ECONOMYNEXT – Sri Lanka’s Sampath Bank’s credit rating has been affirmed at A+(lka) and outlook revised to ‘stable’ from ‘negative’, Fitch Ratings said.
“The revision in the outlook reflects Fitch’s expectation that the bank would be able to sustain higher capital buffers as it continues to focus on capital management and earnings retention while expanding its market share,” Fitch said in a statement Wednesday.
Sampath’s rating reflects its higher risk appetite, growing franchise and satisfactory asset quality, the rating agency said.
The bank slow loan growth to maintain capital buffers in the absence of further capital infusion, Fitch said.
Sampath Bank’s non-performing loans ratio increased to 1.95 percent during the March 2018 quarter, but remains lower compared with those of its peers.
“The bank’s rapid growth and increased exposure to more-vulnerable segments raises the risk of asset-quality deterioration in the event of a significant economic downturn, although this is not our base case,” Fitch said, adding that its expects the operating environment will remain challenging.
Sampath Bank gained 1.20 rupees on Wednesday to close at 312.70 rupees.
The statement is reproduced in full below:
Fitch Ratings has affirmed the National Long-Term Rating of Sampath Bank PLC at ‘A+(lka)’ and revised the Outlook to Stable from Negative. Fitch has also affirmed Sampath’s subordinated debentures at ‘A(lka)’.
KEY RATING DRIVERS
The revision in the Outlook reflects Fitch’s expectation that the bank would be able to sustain higher capital buffers as it continues to focus on capital management and earnings retention while expanding its market share. Sampath’s rating also reflects its higher risk appetite, growing franchise and satisfactory asset quality.
Fitch expects the bank to maintain adequate buffers above regulatory requirements even though its Tier 1 ratio could temporarily fall to around 11% by end-2018 due to continued rapid growth. This compares to a minimum required Tier 1 ratio of 10%, which includes an additional end-point 1.5% buffer for domestic systemically important banks (D-SIB) from 1 January 2019.
Sampath is now required to maintain minimum Tier 1 ratio of 8.875%, which includes a 1% D-SIB buffer. Fitch estimates Sampath’s Tier 1 ratio was 12% in April 2018 after it raised LKR12.5 billion in April 2018 and LKR7.6 billion in December 2017 via rights issuances and retained its 2017 profit of LKR12.7 billion through a scrip dividend.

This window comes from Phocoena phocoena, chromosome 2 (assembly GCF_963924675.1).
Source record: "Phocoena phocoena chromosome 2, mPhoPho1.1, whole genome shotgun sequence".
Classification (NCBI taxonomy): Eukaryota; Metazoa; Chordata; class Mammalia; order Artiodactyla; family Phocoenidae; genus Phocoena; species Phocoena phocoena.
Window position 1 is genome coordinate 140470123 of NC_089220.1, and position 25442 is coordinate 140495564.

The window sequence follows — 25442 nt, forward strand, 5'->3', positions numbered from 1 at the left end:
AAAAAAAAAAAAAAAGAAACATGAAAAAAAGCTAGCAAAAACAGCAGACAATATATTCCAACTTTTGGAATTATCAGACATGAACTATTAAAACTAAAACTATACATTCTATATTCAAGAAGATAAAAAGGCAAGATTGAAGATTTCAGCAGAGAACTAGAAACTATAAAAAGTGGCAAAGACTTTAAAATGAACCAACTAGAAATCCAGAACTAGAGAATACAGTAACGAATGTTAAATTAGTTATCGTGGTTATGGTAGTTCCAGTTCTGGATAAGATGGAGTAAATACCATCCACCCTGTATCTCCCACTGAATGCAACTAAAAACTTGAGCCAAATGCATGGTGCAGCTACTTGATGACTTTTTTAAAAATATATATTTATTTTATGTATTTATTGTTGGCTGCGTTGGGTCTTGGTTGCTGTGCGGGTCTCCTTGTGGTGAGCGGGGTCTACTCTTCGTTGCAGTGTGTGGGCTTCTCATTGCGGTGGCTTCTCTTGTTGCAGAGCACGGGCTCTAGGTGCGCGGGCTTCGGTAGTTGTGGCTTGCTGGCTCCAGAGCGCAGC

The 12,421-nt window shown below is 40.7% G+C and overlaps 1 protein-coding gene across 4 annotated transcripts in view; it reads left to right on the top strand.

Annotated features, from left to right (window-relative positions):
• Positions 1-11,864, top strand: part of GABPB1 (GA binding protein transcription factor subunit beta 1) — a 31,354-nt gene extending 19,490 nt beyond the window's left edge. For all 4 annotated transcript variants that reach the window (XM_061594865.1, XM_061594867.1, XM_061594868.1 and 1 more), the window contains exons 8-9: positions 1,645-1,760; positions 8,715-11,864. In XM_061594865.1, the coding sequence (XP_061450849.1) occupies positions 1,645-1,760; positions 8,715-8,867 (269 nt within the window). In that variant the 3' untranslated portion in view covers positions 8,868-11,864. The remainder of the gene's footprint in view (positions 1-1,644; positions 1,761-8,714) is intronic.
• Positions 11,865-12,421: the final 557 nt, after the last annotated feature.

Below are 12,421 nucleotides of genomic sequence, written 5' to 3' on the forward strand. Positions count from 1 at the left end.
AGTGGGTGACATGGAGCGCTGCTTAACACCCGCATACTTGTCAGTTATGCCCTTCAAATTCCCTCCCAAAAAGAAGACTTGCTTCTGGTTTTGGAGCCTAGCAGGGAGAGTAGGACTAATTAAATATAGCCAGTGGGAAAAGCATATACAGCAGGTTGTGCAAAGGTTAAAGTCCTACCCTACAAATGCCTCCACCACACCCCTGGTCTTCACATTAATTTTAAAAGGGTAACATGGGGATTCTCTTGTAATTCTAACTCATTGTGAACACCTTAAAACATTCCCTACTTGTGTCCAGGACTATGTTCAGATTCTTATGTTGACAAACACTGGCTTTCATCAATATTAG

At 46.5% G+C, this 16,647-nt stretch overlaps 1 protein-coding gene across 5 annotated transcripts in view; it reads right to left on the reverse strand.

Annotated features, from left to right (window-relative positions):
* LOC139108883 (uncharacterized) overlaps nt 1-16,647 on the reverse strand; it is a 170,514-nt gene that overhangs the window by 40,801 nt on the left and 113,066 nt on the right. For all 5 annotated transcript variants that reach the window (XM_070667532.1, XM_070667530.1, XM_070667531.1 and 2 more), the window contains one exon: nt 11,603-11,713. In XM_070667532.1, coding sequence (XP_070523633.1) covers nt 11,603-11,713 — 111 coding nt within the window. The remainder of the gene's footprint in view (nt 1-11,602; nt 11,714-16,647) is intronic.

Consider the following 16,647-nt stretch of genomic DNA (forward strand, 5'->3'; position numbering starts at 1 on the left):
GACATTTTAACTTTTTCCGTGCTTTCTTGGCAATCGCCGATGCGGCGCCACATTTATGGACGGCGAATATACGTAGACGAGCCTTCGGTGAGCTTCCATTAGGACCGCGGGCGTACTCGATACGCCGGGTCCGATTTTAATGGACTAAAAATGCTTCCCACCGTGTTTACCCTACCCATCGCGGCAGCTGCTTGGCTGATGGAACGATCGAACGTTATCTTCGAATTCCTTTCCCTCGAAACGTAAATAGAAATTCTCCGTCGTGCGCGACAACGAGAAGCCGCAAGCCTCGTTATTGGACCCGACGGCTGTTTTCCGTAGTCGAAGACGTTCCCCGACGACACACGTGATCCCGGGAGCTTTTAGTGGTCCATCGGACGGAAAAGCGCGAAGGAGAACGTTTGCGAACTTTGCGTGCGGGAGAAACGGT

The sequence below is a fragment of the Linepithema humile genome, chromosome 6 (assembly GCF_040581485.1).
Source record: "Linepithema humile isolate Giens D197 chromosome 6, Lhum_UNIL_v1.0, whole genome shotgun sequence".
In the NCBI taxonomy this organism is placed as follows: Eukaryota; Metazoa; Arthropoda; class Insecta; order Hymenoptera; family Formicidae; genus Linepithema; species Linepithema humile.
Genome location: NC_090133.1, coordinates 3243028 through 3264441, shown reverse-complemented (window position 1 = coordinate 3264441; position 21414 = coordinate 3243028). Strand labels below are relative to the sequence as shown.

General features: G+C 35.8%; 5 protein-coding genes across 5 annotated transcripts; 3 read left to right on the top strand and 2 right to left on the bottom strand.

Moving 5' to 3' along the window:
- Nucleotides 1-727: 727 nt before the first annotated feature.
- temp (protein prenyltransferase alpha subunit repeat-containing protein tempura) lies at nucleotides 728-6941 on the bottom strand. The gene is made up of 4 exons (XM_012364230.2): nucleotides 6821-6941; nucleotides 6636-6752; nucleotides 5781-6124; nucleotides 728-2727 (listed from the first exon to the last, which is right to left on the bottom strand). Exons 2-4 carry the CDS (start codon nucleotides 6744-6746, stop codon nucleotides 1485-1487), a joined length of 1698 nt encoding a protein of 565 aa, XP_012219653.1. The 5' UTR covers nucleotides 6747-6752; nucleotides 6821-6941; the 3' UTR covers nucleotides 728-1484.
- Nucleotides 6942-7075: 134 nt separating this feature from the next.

The bank’s total capital ratio improved to 14.3% by end-March 2018 (2016: 12.9%) after issuing LKR13.5 billion of Basel III-compliant subordinated debt over the last 12 months. The bank is required to maintain a minimum total capital ratio of 14% from the start of 2019, compared with the current requirement of 12.875%.
Loan growth is projected to remain strong in 2018 after a 7.5% expansion in 1Q18 since December 2017 that outpaced the sector’s 4.6% growth. Sampath’s high risk appetite is evident in its loan book’s CAGR of 22% over 2016-2017, exceeding the industry’s 16.8% expansion, and the loan book’s concentration in the consumer, retail and SME/mid-sized corporate segments.
We believe management may slow loan growth to maintain capital buffers in the absence of further capital infusion.
In line with rising non-performing loans (NPLs) in Sri Lanka, Sampath’s NPL ratio increased to 1.95% by end-1Q18 from 1.64% at end-2017, but the ratio remains low compared with those of its peers. The bank’s rapid growth and increased exposure to more-vulnerable segments raises the risk of asset-quality deterioration in the event of a significant economic downturn, although this is not our base case. Fitch expects the overall operating environment to remain challenging.
Total allowances rose to 10.5% of pre-provision profit in 2017 from 8.7% in 2016. We believe impairment charges could rise further due to potential asset-quality pressures, as well as the implementation of SLFRS 9. Sampath’s ROAA improved to 1.7% in 2017 from 1.6% in 2016 and 1.4% in 2015, aided by higher business volumes.
Fitch rates the Tier 2 instrument one notch below the bank’s National Long-Term Rating to reflect the notes’ subordinated status and higher loss-severity risks relative to senior unsecured instruments. The National Long-Term Rating is used as the anchor rating because the rating reflects the bank’s standalone credit profile, which best indicates the risk of becoming non-viable.
Failure to sustain the planned capital buffers as a result of insufficient capital generation, rapid loan growth or a sharp decline in asset quality could lead to a rating downgrade.
Sampath’s ratings might be upgraded if its capitalisation were to significantly strengthen alongside a moderation in risk appetite, while managing asset-quality pressures.
The rating of the notes would move in tandem with Sampath’s National Long-Term Rating. (COLOMBO, 13 June 2018)